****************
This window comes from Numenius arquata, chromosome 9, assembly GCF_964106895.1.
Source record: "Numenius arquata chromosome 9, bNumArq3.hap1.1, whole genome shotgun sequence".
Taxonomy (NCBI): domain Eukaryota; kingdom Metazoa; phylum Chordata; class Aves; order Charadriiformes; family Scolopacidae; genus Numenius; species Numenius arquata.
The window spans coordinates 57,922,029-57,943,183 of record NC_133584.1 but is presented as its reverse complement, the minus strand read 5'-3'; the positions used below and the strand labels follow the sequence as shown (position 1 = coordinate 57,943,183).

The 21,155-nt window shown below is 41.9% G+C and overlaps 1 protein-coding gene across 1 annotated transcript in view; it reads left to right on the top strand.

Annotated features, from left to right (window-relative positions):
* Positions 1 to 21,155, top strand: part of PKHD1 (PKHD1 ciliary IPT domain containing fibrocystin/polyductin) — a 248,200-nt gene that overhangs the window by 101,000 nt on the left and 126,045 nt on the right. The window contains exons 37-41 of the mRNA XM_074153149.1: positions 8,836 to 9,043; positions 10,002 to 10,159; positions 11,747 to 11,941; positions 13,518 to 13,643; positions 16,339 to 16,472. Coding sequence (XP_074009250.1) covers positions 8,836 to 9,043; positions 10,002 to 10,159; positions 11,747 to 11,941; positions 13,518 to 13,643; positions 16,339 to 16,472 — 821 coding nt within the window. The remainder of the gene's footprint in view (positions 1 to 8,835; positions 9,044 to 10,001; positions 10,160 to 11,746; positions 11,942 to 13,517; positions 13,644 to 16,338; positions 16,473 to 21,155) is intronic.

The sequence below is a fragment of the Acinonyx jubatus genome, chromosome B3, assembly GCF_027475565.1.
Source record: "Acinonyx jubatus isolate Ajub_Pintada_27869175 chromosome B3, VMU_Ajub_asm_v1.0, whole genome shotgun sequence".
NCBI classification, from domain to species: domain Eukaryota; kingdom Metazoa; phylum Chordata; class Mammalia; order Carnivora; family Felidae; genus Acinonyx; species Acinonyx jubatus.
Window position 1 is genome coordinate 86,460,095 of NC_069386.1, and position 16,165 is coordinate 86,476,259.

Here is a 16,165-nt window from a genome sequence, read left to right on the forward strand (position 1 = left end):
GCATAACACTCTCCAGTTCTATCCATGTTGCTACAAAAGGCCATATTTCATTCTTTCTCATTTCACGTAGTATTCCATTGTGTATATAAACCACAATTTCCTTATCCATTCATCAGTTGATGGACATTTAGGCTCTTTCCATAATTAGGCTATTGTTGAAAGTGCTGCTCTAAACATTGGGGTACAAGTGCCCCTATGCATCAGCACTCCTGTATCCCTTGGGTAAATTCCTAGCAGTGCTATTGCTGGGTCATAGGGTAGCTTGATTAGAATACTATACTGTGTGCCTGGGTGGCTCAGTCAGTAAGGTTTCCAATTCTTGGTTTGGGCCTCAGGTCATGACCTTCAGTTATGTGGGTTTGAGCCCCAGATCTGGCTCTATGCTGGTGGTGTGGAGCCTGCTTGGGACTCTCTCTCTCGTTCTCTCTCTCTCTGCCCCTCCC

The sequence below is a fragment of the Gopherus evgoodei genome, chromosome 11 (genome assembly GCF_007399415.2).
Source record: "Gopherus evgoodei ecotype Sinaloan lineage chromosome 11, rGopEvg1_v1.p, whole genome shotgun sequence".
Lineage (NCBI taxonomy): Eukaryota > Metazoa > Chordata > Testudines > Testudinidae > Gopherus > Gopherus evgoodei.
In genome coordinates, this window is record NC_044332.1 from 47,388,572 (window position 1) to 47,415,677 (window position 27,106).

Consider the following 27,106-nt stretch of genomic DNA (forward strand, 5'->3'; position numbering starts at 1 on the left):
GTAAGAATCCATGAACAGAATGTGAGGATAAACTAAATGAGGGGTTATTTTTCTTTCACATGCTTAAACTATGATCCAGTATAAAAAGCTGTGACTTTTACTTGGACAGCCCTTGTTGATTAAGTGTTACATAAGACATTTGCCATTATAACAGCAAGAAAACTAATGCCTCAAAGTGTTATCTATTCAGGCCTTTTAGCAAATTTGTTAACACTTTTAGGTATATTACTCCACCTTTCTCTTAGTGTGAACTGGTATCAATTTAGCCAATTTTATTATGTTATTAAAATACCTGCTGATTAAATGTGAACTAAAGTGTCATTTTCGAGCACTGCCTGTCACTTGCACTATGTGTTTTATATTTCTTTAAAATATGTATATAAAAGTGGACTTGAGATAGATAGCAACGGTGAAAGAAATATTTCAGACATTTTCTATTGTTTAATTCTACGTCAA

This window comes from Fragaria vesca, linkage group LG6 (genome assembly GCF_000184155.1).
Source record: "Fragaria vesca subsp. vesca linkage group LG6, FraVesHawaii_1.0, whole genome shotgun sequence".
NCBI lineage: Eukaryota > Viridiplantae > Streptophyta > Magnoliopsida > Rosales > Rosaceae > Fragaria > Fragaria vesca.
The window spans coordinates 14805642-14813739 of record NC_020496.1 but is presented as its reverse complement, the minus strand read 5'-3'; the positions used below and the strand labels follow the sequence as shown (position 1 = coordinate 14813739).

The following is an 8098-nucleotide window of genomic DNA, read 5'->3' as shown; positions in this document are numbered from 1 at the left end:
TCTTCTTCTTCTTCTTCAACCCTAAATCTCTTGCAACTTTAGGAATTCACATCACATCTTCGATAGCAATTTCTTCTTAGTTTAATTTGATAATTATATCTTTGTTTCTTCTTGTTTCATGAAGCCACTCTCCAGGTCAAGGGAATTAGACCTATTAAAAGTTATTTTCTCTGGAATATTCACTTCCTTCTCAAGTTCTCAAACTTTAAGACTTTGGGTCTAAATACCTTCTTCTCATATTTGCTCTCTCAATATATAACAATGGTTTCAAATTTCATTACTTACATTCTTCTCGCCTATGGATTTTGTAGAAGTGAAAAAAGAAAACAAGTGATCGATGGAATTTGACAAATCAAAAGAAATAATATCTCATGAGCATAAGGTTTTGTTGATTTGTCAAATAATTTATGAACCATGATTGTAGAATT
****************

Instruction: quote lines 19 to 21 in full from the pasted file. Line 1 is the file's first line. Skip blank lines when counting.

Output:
GTAAGAATCCATGAACAGAATGTGAGGATAAACTAAATGAGGGGTTATTTTTCTTTCACATGCTTAAACTATGATCCAGTATAAAAAGCTGTGACTTTTACTTGGACAGCCCTTGTTGATTAAGTGTTACATAAGACATTTGCCATTATAACAGCAAGAAAACTAATGCCTCAAAGTGTTATCTATTCAGGCCTTTTAGCAAATTTGTTAACACTTTTAGGTATATTACTCCACCTTTCTCTTAGTGTGAACTGGTATCAATTTAGCCAATTTTATTATGTTATTAAAATACCTGCTGATTAAATGTGAACTAAAGTGTCATTTTCGAGCACTGCCTGTCACTTGCACTATGTGTTTTATATTTCTTTAAAATATGTATATAAAAGTGGACTTGAGATAGATAGCAACGGTGAAAGAAATATTTCAGACATTTTCTATTGTTTAATTCTACGTCAA

This window comes from Fragaria vesca, linkage group LG6 (genome assembly GCF_000184155.1).
Source record: "Fragaria vesca subsp. vesca linkage group LG6, FraVesHawaii_1.0, whole genome shotgun sequence".